This chapter is titled somewhat provocatively, equating leadership with telling others what to do. One cannot expect others to be mindreaders, so one cannot expect others to do what one wants done without telling them. Being able to be clear with others about expectations, next steps, processes, and direction is integral to leadership, no matter the position held. Leaders have interests, responsibilities, and a purview that span boundaries, making them knowledgeable about how the pieces fit within the organization; therefore, they have a responsibility for making sense of why a course of action is necessary. Providing a context so the work ahead makes sense also means explaining what one do in our leadership position to support the efforts of others and further institutional goals. Successfully functioning teams and committee work are the lifeblood of complex organizations, so all nurses need high-level meeting- management skills.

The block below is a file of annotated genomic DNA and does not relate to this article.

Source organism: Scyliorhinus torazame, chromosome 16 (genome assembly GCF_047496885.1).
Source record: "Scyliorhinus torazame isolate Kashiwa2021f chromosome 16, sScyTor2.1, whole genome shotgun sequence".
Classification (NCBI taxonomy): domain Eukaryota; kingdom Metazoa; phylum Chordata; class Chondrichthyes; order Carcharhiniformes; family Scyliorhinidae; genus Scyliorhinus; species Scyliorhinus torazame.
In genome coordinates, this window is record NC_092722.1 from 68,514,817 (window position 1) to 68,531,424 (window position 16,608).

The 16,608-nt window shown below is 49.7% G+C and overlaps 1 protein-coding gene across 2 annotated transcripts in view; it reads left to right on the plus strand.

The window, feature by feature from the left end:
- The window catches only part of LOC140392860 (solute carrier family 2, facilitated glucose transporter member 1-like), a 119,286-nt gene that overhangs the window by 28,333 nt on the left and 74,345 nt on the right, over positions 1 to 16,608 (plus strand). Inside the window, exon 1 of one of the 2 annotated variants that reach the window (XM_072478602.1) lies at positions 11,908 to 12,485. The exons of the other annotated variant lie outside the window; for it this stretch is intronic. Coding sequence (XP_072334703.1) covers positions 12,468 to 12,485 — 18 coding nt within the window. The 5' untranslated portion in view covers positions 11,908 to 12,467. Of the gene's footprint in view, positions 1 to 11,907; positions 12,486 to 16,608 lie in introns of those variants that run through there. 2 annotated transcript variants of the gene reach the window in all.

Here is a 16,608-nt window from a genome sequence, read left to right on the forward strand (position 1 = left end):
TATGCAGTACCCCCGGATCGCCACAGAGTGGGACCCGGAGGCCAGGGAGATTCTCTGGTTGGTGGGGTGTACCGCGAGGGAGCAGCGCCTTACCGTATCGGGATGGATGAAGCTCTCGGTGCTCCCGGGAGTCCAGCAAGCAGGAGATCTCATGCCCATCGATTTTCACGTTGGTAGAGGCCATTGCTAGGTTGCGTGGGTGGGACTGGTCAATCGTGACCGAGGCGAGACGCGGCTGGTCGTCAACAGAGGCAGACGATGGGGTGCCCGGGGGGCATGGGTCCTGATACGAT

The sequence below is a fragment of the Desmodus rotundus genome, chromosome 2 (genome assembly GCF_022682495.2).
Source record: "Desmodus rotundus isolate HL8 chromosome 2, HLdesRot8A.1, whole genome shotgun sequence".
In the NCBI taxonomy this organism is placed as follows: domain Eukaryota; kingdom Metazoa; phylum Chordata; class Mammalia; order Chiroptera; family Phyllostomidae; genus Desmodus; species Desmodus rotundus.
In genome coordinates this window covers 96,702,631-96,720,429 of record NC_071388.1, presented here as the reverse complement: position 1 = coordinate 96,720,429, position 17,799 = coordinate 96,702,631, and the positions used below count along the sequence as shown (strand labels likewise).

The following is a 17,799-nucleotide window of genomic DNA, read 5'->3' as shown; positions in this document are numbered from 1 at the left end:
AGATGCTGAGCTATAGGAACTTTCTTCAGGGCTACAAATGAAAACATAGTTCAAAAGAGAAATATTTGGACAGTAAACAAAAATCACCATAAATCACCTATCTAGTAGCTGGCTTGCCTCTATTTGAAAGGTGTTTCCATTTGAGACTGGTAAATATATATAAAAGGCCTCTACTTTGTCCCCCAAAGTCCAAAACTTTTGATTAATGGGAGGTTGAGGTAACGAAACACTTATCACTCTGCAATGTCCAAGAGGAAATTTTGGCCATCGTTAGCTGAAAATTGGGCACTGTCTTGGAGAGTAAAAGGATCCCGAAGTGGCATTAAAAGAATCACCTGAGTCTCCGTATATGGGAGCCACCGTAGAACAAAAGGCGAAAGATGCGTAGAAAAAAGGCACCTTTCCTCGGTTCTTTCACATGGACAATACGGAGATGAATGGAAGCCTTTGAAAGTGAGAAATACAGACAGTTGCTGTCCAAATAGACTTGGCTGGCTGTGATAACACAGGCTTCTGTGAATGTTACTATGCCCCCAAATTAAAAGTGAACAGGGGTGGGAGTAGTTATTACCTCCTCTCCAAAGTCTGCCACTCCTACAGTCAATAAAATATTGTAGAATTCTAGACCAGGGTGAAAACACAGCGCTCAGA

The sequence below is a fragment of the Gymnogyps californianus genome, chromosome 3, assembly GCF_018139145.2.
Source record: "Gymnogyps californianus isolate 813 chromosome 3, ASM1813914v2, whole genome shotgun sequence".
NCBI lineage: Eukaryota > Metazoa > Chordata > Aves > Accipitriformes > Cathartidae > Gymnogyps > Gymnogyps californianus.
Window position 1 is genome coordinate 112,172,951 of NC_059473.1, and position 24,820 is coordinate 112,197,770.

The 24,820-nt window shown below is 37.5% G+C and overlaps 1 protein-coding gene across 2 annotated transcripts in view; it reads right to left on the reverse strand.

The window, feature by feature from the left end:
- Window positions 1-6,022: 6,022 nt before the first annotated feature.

This chapter reviews patient and nursing care models, patient classification systems (PCSs), staffing and scheduling models, leader and manager staffing and scheduling responsibilities, and ways to make self-scheduling a positive experience for nurses. The primary/total patient care delivery model is the oldest model with its origins coming from the work of Florence Nightingale, and echoed in patient care provided by nursing students. PCSs are used to provide a quantitative measure of workload for the determination of staffing needs by measuring the amount of care a patient requires using objective measures such as vital signs, treatments, and number of medications. According to the American Organization of Nurse Executives competencies for nurse managers, the responsibilities of the manager include the following: staff selection, evaluation of staffing patterns, matching staff competencies to assignments, defining the role of the staff members within their scope of practice, and completing and evaluating the orientation process.